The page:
"Two million of the world's poorest children could be saved by introducing routine vaccination programs against diarrhea and pneumonia," according to a new report (.pdf) from UNICEF, BBC News reports (6/8). "Pneumonia and diarrhea account for nearly one-third of the deaths among children under five globally," the Guardian writes, adding, "Nearly 90 percent of deaths from pneumonia and diarrhea occur in sub-Saharan Africa and South Asia" (Tran, 6/8). The report "identifies a tremendous opportunity to narrow the child survival gap both among and within countries by increasing commitment, attention and funding," according to a press release from UNICEF (6/8).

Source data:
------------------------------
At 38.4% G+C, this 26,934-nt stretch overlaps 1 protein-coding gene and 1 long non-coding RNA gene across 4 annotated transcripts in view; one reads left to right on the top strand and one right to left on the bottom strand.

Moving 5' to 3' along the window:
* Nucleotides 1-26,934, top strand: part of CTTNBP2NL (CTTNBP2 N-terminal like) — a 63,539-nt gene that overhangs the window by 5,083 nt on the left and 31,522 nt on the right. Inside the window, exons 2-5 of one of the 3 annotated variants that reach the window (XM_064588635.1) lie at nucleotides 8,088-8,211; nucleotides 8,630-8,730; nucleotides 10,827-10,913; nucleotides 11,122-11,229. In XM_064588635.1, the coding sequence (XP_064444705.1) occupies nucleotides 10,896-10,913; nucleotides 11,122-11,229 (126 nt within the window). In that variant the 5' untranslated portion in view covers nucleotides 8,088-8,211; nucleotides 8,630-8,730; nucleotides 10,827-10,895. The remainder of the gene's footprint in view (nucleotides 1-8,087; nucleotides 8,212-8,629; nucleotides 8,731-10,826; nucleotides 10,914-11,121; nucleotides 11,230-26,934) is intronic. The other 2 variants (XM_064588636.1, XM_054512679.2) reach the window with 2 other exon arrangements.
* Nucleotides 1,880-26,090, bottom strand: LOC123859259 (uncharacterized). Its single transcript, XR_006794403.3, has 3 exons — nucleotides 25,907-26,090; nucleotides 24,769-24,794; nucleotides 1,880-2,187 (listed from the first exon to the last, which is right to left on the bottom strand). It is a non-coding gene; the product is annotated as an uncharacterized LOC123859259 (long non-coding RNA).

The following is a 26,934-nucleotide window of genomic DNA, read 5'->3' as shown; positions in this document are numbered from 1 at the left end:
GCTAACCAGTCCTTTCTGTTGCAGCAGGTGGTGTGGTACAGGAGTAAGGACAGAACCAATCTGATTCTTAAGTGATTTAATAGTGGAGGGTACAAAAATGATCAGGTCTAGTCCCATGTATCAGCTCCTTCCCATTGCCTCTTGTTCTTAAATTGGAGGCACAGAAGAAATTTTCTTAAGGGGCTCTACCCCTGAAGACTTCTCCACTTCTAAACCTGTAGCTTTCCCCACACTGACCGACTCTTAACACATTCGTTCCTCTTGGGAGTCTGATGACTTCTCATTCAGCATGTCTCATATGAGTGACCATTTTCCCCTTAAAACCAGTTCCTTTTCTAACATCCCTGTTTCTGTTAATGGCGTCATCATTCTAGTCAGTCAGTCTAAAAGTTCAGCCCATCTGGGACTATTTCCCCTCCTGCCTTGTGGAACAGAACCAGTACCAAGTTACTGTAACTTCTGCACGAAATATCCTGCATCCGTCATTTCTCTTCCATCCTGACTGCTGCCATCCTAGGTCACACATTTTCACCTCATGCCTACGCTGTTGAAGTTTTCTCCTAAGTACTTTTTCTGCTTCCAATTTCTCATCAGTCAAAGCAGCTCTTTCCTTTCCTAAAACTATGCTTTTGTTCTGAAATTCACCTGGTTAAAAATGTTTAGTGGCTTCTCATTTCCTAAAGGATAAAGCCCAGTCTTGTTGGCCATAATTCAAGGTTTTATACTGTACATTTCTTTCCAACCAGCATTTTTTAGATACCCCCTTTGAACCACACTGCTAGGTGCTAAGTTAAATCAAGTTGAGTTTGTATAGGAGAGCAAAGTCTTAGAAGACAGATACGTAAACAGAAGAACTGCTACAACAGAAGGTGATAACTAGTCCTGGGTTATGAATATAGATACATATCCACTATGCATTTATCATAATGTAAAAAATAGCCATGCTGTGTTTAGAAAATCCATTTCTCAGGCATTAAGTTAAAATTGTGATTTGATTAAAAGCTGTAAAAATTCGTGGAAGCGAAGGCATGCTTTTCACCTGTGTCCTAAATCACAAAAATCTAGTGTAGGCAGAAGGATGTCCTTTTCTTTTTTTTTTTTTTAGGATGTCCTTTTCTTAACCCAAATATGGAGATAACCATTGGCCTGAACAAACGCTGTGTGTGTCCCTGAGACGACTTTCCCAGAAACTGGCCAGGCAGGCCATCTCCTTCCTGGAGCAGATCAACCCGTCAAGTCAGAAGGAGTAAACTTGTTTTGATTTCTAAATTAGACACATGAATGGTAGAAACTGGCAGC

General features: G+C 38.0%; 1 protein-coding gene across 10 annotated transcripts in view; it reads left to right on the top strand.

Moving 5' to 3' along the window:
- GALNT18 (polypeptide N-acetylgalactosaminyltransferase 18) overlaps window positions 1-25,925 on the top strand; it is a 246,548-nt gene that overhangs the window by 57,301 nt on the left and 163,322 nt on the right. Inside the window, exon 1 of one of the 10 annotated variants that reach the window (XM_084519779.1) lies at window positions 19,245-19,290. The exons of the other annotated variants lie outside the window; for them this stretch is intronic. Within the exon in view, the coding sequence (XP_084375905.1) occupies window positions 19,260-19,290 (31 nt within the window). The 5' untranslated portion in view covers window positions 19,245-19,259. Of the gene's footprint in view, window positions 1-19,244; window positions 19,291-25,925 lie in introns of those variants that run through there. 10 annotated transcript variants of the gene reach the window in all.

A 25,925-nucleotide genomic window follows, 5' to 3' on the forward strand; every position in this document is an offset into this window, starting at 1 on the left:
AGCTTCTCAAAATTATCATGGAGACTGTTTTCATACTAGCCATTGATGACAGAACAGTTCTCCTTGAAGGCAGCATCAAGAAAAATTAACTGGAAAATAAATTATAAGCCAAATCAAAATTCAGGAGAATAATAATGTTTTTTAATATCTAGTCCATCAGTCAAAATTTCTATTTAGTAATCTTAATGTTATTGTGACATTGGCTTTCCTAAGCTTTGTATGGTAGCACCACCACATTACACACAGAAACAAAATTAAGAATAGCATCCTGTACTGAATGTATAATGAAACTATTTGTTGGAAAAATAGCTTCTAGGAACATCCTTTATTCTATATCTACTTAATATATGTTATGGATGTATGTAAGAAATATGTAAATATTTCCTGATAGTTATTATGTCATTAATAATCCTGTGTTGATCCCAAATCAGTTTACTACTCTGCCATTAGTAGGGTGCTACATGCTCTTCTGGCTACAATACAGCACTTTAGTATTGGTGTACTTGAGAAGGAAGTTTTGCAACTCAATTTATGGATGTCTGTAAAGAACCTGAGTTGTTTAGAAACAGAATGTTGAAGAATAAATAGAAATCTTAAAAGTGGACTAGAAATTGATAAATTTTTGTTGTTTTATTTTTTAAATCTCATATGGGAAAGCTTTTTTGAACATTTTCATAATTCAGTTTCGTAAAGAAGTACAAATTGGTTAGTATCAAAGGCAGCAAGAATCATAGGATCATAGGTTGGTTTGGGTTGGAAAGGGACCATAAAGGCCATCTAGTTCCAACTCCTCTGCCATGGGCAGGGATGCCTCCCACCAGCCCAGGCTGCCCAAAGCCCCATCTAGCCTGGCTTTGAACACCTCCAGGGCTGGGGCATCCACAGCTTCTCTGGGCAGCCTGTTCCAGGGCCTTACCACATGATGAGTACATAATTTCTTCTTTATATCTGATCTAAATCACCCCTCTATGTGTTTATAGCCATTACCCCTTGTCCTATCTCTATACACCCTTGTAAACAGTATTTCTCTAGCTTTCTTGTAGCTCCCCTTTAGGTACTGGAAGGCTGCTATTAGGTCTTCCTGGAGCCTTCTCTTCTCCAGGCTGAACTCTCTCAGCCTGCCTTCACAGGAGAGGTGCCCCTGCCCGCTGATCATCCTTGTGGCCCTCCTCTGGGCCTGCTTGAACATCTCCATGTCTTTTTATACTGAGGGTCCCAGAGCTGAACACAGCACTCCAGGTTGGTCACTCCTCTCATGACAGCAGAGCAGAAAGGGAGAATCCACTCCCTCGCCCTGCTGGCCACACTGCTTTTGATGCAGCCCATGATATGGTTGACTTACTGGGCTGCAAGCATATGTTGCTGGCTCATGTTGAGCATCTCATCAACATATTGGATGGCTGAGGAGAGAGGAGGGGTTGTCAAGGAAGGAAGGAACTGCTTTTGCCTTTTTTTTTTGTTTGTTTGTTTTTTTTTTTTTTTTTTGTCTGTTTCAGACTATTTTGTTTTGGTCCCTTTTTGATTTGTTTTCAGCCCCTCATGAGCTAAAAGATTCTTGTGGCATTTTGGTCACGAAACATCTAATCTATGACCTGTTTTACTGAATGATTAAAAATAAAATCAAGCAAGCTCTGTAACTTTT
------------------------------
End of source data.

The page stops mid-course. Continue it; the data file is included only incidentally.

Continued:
"'Scaling up simple interventions could overcome two of the biggest obstacles to increasing child survival (and) help give every child a fair chance to grow and thrive,' said Anthony Lake, executive director of [UNICEF]," Reuters reports. "The study called for coherent and reliable distribution plans for new vaccines against the major causes of pneumonia and diarrhea -- including the influenza virus, rotavirus and pneumococcal bacteria," the news service adds (Pierson, 6/8). The report "is being issued shortly before the launch of a major global initiative on child survival in Washington, D.C. on [June] 14-15," the UNICEF press release notes (6/8).
This article was reprinted from kaiserhealthnews.org with permission from the Henry J. Kaiser Family Foundation. Kaiser Health News, an editorially independent news service, is a program of the Kaiser Family Foundation, a nonpartisan health care policy research organization unaffiliated with Kaiser Permanente.